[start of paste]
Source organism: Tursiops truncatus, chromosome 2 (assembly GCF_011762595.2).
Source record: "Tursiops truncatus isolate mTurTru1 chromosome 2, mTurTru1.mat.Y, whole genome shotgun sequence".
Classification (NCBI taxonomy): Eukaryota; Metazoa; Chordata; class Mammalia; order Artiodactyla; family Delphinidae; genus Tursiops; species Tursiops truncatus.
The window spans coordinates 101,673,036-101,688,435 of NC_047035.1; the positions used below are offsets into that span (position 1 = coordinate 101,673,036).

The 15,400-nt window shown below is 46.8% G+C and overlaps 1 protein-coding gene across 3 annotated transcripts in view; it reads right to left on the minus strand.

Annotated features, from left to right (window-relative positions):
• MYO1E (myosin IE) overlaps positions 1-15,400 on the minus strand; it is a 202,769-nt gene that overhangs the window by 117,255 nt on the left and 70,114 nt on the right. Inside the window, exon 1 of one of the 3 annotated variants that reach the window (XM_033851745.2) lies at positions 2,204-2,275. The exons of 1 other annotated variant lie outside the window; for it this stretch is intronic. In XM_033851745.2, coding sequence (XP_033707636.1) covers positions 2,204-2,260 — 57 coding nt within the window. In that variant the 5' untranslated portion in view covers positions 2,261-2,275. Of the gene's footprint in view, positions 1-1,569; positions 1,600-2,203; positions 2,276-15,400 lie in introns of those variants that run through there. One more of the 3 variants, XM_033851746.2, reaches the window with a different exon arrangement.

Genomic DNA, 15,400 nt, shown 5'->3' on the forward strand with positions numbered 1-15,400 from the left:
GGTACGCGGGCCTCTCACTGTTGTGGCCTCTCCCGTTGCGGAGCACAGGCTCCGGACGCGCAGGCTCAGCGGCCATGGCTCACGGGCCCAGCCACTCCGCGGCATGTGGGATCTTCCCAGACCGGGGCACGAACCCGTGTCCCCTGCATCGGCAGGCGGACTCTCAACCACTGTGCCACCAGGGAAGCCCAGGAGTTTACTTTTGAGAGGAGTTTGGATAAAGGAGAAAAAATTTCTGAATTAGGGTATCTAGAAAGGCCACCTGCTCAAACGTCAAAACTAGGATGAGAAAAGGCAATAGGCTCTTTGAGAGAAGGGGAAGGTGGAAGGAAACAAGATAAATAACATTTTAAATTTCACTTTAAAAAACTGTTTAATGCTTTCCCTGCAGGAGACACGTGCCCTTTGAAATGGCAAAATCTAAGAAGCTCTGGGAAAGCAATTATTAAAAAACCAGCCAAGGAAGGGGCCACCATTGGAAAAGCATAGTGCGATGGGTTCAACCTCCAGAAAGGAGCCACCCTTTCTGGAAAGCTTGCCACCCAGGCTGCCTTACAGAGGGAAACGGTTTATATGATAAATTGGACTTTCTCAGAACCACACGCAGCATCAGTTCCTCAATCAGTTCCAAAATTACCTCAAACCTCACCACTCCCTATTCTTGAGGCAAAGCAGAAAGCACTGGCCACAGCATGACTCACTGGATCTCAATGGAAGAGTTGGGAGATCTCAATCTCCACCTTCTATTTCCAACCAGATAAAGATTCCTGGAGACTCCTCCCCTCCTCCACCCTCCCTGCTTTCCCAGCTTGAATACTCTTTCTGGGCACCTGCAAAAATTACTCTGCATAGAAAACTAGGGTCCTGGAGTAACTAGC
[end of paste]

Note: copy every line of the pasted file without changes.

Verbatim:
Source organism: Tursiops truncatus, chromosome 2 (assembly GCF_011762595.2).
Source record: "Tursiops truncatus isolate mTurTru1 chromosome 2, mTurTru1.mat.Y, whole genome shotgun sequence".
Classification (NCBI taxonomy): Eukaryota; Metazoa; Chordata; class Mammalia; order Artiodactyla; family Delphinidae; genus Tursiops; species Tursiops truncatus.
The window spans coordinates 101,673,036-101,688,435 of NC_047035.1; the positions used below are offsets into that span (position 1 = coordinate 101,673,036).

The 15,400-nt window shown below is 46.8% G+C and overlaps 1 protein-coding gene across 3 annotated transcripts in view; it reads right to left on the minus strand.

Annotated features, from left to right (window-relative positions):
• MYO1E (myosin IE) overlaps positions 1-15,400 on the minus strand; it is a 202,769-nt gene that overhangs the window by 117,255 nt on the left and 70,114 nt on the right. Inside the window, exon 1 of one of the 3 annotated variants that reach the window (XM_033851745.2) lies at positions 2,204-2,275. The exons of 1 other annotated variant lie outside the window; for it this stretch is intronic. In XM_033851745.2, coding sequence (XP_033707636.1) covers positions 2,204-2,260 — 57 coding nt within the window. In that variant the 5' untranslated portion in view covers positions 2,261-2,275. Of the gene's footprint in view, positions 1-1,569; positions 1,600-2,203; positions 2,276-15,400 lie in introns of those variants that run through there. One more of the 3 variants, XM_033851746.2, reaches the window with a different exon arrangement.

Genomic DNA, 15,400 nt, shown 5'->3' on the forward strand with positions numbered 1-15,400 from the left:
GGTACGCGGGCCTCTCACTGTTGTGGCCTCTCCCGTTGCGGAGCACAGGCTCCGGACGCGCAGGCTCAGCGGCCATGGCTCACGGGCCCAGCCACTCCGCGGCATGTGGGATCTTCCCAGACCGGGGCACGAACCCGTGTCCCCTGCATCGGCAGGCGGACTCTCAACCACTGTGCCACCAGGGAAGCCCAGGAGTTTACTTTTGAGAGGAGTTTGGATAAAGGAGAAAAAATTTCTGAATTAGGGTATCTAGAAAGGCCACCTGCTCAAACGTCAAAACTAGGATGAGAAAAGGCAATAGGCTCTTTGAGAGAAGGGGAAGGTGGAAGGAAACAAGATAAATAACATTTTAAATTTCACTTTAAAAAACTGTTTAATGCTTTCCCTGCAGGAGACACGTGCCCTTTGAAATGGCAAAATCTAAGAAGCTCTGGGAAAGCAATTATTAAAAAACCAGCCAAGGAAGGGGCCACCATTGGAAAAGCATAGTGCGATGGGTTCAACCTCCAGAAAGGAGCCACCCTTTCTGGAAAGCTTGCCACCCAGGCTGCCTTACAGAGGGAAACGGTTTATATGATAAATTGGACTTTCTCAGAACCACACGCAGCATCAGTTCCTCAATCAGTTCCAAAATTACCTCAAACCTCACCACTCCCTATTCTTGAGGCAAAGCAGAAAGCACTGGCCACAGCATGACTCACTGGATCTCAATGGAAGAGTTGGGAGATCTCAATCTCCACCTTCTATTTCCAACCAGATAAAGATTCCTGGAGACTCCTCCCCTCCTCCACCCTCCCTGCTTTCCCAGCTTGAATACTCTTTCTGGGCACCTGCAAAAATTACTCTGCATAGAAAACTAGGGTCCTGGAGTAACTAGC